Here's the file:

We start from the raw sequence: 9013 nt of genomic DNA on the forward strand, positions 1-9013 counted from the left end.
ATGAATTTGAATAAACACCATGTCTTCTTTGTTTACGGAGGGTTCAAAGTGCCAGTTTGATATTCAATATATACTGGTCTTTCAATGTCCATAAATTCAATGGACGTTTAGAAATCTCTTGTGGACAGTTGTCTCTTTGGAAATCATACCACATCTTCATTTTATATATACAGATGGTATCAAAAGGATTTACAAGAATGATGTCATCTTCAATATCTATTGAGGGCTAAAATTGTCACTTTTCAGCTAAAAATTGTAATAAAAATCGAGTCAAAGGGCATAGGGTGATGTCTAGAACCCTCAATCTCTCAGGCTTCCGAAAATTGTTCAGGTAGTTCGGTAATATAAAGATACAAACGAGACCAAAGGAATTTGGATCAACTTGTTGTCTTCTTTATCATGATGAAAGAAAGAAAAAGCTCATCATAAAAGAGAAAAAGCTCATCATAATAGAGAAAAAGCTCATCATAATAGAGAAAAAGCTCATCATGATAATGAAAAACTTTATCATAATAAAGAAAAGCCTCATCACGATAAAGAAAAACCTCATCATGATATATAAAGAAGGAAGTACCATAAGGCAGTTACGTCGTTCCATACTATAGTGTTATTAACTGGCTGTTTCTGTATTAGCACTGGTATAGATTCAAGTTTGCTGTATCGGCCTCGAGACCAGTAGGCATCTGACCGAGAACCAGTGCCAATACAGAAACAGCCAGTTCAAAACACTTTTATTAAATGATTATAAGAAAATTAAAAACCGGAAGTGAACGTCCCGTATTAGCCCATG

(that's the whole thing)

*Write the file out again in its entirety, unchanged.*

We start from the raw sequence: 9013 nt of genomic DNA on the forward strand, positions 1-9013 counted from the left end.
ATGAATTTGAATAAACACCATGTCTTCTTTGTTTACGGAGGGTTCAAAGTGCCAGTTTGATATTCAATATATACTGGTCTTTCAATGTCCATAAATTCAATGGACGTTTAGAAATCTCTTGTGGACAGTTGTCTCTTTGGAAATCATACCACATCTTCATTTTATATATACAGATGGTATCAAAAGGATTTACAAGAATGATGTCATCTTCAATATCTATTGAGGGCTAAAATTGTCACTTTTCAGCTAAAAATTGTAATAAAAATCGAGTCAAAGGGCATAGGGTGATGTCTAGAACCCTCAATCTCTCAGGCTTCCGAAAATTGTTCAGGTAGTTCGGTAATATAAAGATACAAACGAGACCAAAGGAATTTGGATCAACTTGTTGTCTTCTTTATCATGATGAAAGAAAGAAAAAGCTCATCATAAAAGAGAAAAAGCTCATCATAATAGAGAAAAAGCTCATCATAATAGAGAAAAAGCTCATCATGATAATGAAAAACTTTATCATAATAAAGAAAAGCCTCATCACGATAAAGAAAAACCTCATCATGATATATAAAGAAGGAAGTACCATAAGGCAGTTACGTCGTTCCATACTATAGTGTTATTAACTGGCTGTTTCTGTATTAGCACTGGTATAGATTCAAGTTTGCTGTATCGGCCTCGAGACCAGTAGGCATCTGACCGAGAACCAGTGCCAATACAGAAACAGCCAGTTCAAAACACTTTTATTAAATGATTATAAGAAAATTAAAAACCGGAAGTGAACGTCCCGTATTAGCCCATG